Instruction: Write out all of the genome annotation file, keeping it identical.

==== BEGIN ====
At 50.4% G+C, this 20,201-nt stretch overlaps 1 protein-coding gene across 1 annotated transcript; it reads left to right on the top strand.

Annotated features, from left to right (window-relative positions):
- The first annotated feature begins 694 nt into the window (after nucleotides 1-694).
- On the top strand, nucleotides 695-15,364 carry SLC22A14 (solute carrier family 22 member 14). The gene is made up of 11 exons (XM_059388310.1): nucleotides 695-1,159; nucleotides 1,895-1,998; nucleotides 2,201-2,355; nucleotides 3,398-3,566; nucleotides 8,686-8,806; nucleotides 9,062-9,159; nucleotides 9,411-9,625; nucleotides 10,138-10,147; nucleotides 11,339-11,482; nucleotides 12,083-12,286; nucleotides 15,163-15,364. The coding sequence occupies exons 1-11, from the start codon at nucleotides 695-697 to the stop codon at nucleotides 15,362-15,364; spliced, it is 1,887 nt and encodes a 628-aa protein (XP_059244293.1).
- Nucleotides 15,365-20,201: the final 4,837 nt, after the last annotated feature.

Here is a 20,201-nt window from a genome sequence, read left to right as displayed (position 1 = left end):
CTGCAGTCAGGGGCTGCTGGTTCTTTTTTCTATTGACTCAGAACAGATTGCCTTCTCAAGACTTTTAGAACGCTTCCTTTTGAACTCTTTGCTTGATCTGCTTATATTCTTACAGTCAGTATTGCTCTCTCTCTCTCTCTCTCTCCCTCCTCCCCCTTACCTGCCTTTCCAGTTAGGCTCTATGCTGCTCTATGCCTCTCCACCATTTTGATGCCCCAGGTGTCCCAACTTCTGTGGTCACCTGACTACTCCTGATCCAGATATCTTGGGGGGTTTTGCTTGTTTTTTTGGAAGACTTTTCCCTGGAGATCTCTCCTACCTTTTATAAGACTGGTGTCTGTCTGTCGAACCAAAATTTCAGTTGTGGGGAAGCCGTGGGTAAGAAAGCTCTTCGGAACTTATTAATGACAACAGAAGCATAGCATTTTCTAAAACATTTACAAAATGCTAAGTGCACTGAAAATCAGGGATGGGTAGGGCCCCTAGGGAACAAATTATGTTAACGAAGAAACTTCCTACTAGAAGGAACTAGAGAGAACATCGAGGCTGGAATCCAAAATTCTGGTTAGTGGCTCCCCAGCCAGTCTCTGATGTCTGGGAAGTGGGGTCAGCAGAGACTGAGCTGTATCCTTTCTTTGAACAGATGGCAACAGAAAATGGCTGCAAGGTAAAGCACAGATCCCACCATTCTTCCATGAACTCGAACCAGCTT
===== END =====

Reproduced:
At 50.4% G+C, this 20,201-nt stretch overlaps 1 protein-coding gene across 1 annotated transcript; it reads left to right on the top strand.

Annotated features, from left to right (window-relative positions):
- The first annotated feature begins 694 nt into the window (after nucleotides 1-694).
- On the top strand, nucleotides 695-15,364 carry SLC22A14 (solute carrier family 22 member 14). The gene is made up of 11 exons (XM_059388310.1): nucleotides 695-1,159; nucleotides 1,895-1,998; nucleotides 2,201-2,355; nucleotides 3,398-3,566; nucleotides 8,686-8,806; nucleotides 9,062-9,159; nucleotides 9,411-9,625; nucleotides 10,138-10,147; nucleotides 11,339-11,482; nucleotides 12,083-12,286; nucleotides 15,163-15,364. The coding sequence occupies exons 1-11, from the start codon at nucleotides 695-697 to the stop codon at nucleotides 15,362-15,364; spliced, it is 1,887 nt and encodes a 628-aa protein (XP_059244293.1).
- Nucleotides 15,365-20,201: the final 4,837 nt, after the last annotated feature.

Here is a 20,201-nt window from a genome sequence, read left to right as displayed (position 1 = left end):
CTGCAGTCAGGGGCTGCTGGTTCTTTTTTCTATTGACTCAGAACAGATTGCCTTCTCAAGACTTTTAGAACGCTTCCTTTTGAACTCTTTGCTTGATCTGCTTATATTCTTACAGTCAGTATTGCTCTCTCTCTCTCTCTCTCTCCCTCCTCCCCCTTACCTGCCTTTCCAGTTAGGCTCTATGCTGCTCTATGCCTCTCCACCATTTTGATGCCCCAGGTGTCCCAACTTCTGTGGTCACCTGACTACTCCTGATCCAGATATCTTGGGGGGTTTTGCTTGTTTTTTTGGAAGACTTTTCCCTGGAGATCTCTCCTACCTTTTATAAGACTGGTGTCTGTCTGTCGAACCAAAATTTCAGTTGTGGGGAAGCCGTGGGTAAGAAAGCTCTTCGGAACTTATTAATGACAACAGAAGCATAGCATTTTCTAAAACATTTACAAAATGCTAAGTGCACTGAAAATCAGGGATGGGTAGGGCCCCTAGGGAACAAATTATGTTAACGAAGAAACTTCCTACTAGAAGGAACTAGAGAGAACATCGAGGCTGGAATCCAAAATTCTGGTTAGTGGCTCCCCAGCCAGTCTCTGATGTCTGGGAAGTGGGGTCAGCAGAGACTGAGCTGTATCCTTTCTTTGAACAGATGGCAACAGAAAATGGCTGCAAGGTAAAGCACAGATCCCACCATTCTTCCATGAACTCGAACCAGCTT